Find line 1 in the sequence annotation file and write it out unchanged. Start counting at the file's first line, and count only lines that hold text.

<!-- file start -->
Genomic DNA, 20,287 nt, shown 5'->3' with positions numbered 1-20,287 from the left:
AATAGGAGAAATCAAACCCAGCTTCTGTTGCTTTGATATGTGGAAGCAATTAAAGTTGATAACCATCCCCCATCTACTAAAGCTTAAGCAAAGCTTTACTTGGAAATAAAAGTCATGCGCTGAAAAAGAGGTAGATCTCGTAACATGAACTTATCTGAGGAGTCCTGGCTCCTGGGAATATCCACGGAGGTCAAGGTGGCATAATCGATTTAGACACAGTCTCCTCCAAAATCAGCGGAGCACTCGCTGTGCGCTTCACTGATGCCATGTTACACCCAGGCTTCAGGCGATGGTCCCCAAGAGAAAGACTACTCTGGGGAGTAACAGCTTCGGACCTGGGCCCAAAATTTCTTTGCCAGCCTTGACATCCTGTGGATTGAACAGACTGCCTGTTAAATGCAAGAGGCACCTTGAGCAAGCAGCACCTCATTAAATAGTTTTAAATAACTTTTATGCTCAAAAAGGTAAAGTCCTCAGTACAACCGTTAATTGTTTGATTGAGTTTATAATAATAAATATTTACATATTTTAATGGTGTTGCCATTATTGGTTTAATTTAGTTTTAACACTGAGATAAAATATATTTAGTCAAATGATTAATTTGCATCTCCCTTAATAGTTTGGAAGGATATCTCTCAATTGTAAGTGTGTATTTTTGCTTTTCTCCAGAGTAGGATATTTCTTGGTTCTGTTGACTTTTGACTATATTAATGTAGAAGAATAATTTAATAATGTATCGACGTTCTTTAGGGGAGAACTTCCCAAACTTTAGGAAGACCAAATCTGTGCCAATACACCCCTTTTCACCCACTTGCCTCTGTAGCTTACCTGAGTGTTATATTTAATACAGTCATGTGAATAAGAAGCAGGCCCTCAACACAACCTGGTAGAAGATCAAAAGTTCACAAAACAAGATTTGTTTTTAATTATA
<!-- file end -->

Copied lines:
Genomic DNA, 20,287 nt, shown 5'->3' with positions numbered 1-20,287 from the left: